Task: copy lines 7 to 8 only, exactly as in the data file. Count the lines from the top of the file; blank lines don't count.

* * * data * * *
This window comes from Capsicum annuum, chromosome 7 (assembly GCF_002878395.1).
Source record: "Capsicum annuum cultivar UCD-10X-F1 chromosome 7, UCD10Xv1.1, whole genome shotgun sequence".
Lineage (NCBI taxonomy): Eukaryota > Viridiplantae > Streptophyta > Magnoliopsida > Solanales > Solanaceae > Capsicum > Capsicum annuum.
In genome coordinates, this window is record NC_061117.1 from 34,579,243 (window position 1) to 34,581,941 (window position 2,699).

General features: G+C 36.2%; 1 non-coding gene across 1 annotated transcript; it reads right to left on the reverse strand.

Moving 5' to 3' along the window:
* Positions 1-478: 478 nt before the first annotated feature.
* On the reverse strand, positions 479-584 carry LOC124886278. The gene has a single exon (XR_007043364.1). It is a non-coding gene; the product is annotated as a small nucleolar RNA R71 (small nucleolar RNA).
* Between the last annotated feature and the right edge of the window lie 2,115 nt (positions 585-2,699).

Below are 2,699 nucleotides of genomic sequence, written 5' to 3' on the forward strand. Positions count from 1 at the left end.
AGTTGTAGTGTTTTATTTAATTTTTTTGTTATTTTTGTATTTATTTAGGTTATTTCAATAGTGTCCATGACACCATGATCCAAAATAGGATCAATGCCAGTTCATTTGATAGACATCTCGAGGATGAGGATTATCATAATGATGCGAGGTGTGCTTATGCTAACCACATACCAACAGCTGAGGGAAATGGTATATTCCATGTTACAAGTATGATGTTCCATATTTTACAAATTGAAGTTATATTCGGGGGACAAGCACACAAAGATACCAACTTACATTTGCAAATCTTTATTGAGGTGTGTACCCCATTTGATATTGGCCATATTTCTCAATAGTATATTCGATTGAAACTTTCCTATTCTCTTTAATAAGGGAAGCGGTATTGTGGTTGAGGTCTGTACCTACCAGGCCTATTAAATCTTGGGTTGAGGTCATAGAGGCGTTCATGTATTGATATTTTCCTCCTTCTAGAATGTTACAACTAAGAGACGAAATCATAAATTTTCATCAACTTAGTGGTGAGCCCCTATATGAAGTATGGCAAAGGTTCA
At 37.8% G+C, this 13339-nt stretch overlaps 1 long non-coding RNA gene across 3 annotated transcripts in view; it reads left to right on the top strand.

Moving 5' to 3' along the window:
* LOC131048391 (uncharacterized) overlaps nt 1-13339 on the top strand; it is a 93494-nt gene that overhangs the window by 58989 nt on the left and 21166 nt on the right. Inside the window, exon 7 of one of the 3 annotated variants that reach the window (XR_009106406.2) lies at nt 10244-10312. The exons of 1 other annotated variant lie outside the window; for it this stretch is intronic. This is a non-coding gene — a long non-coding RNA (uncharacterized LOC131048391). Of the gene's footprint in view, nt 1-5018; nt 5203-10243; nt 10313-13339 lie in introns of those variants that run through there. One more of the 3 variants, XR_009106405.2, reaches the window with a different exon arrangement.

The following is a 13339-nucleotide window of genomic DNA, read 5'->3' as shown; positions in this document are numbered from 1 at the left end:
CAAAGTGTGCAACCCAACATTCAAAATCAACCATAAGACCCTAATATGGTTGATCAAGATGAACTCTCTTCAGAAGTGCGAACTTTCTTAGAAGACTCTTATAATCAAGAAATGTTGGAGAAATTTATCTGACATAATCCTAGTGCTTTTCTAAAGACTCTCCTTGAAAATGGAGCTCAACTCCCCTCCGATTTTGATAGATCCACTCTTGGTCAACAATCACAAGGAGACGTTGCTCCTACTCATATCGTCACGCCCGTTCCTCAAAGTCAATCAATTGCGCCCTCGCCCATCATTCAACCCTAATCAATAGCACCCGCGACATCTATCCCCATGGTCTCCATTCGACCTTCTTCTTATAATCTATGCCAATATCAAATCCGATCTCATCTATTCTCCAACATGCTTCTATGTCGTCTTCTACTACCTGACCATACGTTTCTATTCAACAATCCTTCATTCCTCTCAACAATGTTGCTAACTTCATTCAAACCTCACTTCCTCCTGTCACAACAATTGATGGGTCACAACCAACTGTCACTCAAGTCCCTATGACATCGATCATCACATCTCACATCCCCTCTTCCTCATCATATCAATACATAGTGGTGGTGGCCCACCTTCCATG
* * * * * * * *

* Positions 1-478: 478 nt before the first annotated feature.
* On the reverse strand, positions 479-584 carry LOC124886278. The gene has a single exon (XR_007043364.1). It is a non-coding gene; the product is annotated as a small nucleolar RNA R71 (small nucleolar RNA).